Not everyone subscribes to this viewpoint, as Neufeld is quick to explain:
Neufeld has begun to do for parenting what Rogers did for the field of psychotherapy. Neufeld sums up his view as follows: “Parenthood is above all a relationship, not a skill to be acquired.”
The other reason it has been so hard for us as a society to understand this relational perspective is that we have (largely unconsciously) already subscribed to a different, competing model, one that is very compelling but ultimately limited. This model is most clearly articulated in the field of economics and can be boiled down to the notion that the way to influence people’s behavior is through incentives and disincentives, more commonly known as punishments and rewards. This model is a form of Behaviorism, which intentionally does not try to figure out what is going on inside of other people, since that is ultimately futile anyway, and instead looks only at behaviors. There is an elegance to this, a simplicity. No more psychoanalyzing. Disregard what people tell you motivates them. If you incentivize something and it works, nothing else really matters.
The problem is that while this model may be good for understanding how to influence large groups of people, it is not ideal for optimal human development. While using punishments and rewards in raising a child is a practical tool to use in some situations, this Behaviorist model is inadequate for understanding how to help children mature into self-responsible individuals.
All too often, I see parents struggling with their teenage children because of this exact dynamic: As the teen starts to rebel against the old system of punishments and rewards (that may have worked fine up to that point), the parent sees no other option but to double down on the Behaviorist strategy. Rather than improving the situation, this just fuels a growing power struggle between the parent and the teen, one that is ultimately frustrating for both parties.
But what is the alternative? In short, rather than focusing on behavior first we can instead focus on the quality of our relationship with the child or student we are working to support. Part of the problem with the Behaviorist approach is that even when we are rewarding a child for good behavior, it is still fundamentally a relationship of control. Our main focus becomes about getting that person to do something. Even when we are clear that we are doing this is for their own good, say offering a reward for good grades, it is still about modifying (or reinforcing) behavior.
Which brings us back to Rogers. In his work, Rogers didn’t just claim that relationships matter. He articulated exactly what a good relationship looks like and came up with three basic ideas. In Rogers’ own words:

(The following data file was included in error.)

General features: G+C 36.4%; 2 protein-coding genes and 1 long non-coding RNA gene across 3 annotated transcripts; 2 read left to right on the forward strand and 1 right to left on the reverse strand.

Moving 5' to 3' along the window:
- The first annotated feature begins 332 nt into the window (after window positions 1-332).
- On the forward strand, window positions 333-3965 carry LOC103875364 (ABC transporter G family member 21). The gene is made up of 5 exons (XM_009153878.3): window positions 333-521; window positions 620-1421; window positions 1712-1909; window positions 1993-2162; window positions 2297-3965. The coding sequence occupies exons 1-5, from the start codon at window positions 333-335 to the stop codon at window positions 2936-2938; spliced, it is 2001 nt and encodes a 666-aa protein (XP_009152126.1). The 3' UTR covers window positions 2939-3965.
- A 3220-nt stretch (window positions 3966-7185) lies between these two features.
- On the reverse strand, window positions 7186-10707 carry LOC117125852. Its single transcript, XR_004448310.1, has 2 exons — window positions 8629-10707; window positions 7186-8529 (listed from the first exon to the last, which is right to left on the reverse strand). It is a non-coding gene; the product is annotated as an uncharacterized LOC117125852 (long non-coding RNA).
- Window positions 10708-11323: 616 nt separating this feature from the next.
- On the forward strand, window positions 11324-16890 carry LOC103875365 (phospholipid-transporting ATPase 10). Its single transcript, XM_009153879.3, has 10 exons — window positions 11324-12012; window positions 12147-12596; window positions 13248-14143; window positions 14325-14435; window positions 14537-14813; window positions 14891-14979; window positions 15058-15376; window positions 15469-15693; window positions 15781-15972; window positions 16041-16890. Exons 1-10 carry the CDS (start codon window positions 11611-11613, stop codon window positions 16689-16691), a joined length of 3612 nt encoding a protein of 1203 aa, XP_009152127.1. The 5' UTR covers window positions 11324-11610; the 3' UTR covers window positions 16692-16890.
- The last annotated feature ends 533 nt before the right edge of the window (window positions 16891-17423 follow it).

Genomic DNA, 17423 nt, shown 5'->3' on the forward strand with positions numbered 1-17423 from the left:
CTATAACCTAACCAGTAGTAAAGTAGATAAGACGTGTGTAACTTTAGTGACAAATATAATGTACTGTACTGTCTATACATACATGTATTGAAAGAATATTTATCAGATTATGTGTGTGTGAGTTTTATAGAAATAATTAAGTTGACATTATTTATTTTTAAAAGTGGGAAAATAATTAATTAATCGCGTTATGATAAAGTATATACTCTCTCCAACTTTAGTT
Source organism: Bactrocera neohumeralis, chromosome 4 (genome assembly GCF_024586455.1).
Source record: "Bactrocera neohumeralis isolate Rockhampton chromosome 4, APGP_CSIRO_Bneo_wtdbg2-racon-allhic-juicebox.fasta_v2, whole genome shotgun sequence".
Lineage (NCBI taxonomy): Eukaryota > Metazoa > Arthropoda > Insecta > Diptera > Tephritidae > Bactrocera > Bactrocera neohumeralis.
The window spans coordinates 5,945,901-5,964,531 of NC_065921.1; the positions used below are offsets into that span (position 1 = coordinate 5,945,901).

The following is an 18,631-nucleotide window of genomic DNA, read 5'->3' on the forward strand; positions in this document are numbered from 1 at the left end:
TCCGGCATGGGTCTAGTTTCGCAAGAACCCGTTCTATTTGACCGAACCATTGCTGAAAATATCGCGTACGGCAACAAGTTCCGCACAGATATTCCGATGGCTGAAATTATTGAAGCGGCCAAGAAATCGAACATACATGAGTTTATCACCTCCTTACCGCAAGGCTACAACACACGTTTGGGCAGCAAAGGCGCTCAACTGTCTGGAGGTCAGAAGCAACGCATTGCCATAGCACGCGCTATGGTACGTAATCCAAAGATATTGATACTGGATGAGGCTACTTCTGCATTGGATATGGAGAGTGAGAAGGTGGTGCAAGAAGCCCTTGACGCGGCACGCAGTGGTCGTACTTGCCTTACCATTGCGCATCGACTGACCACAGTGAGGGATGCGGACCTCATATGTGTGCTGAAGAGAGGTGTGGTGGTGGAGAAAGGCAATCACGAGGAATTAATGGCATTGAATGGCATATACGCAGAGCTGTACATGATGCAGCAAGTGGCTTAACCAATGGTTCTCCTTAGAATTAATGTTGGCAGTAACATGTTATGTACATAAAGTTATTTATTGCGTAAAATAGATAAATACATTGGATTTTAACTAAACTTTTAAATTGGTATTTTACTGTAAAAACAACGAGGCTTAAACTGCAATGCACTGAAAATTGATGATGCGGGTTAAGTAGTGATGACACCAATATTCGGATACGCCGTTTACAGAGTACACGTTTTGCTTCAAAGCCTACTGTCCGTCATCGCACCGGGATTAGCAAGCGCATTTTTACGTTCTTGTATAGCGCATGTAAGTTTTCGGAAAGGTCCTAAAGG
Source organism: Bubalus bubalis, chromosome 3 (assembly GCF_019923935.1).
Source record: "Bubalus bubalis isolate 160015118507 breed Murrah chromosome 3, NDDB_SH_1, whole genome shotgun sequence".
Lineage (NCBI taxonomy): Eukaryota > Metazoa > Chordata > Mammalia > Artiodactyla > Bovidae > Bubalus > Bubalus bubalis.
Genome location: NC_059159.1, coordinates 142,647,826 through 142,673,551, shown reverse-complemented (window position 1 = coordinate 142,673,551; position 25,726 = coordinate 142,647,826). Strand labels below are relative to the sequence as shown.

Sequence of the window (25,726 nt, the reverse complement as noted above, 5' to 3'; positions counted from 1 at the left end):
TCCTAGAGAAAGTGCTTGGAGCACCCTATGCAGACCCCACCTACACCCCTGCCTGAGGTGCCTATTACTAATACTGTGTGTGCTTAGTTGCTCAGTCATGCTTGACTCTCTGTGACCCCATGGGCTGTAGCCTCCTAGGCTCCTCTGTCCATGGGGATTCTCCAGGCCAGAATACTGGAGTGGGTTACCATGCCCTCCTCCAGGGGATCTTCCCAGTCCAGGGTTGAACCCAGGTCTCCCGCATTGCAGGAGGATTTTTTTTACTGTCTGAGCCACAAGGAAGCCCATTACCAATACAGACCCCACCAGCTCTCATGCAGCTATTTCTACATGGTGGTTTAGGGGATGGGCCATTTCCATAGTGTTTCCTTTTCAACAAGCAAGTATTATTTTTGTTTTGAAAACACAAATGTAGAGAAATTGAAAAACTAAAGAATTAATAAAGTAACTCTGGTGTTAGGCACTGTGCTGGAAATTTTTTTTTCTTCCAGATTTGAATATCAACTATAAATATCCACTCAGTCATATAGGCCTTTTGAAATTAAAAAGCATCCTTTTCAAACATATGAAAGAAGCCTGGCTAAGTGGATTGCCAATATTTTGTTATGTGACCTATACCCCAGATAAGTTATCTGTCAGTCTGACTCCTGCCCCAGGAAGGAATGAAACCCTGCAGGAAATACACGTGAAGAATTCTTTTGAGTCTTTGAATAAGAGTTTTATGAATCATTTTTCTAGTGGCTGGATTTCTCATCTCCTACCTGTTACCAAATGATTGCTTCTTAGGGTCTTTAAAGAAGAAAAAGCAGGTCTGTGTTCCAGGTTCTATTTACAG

All three of these insights are important, but let’s take the first one for a moment. This idea is sometimes summed up as authenticity. To show up in a relationship authentically takes some amount of courage, even when (or perhaps especially when) this relationship is with a teenager. In fact, teens are more sensitized to realness than most adults and can smell a phony from a mile away (see Catcher in the Rye). So this first principle is doubly important when working with teens. Compared to forming a genuine relationship with a teen, focusing on punishing and rewarding behavior is far safer. It’s more like the psychologists of old sitting behind the couch, removed, aloof, analyzing the patient. That is still a relationship. Just not a very connected one.
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A student comes in to see me who has been struggling mightily in math. As a tutor, my job is, ostensibly, to simply help her understand the math and get better grades. But when this student arrives at my office it is clear she is completely shut down to the learning process. Her posture is slumped, her homework crumpled in her bag. When I ask her what she's been struggling with she says, matter-of-factly, “Pretty much everything. I really hate math."
How one approaches a situation like this will depends on how one views it. If I stay focused on the behavior, I might try to explain why it will be to her benefit to do the math while she has my help. It will be harder if she waits. She doesn’t want a bad grade, does she?
But this approach would not signal to the student any sense of caring about her wellbeing. Rather, it would say to her that what I care about is doing my job. It’s about getting the math done. It’s about turning her into a good student.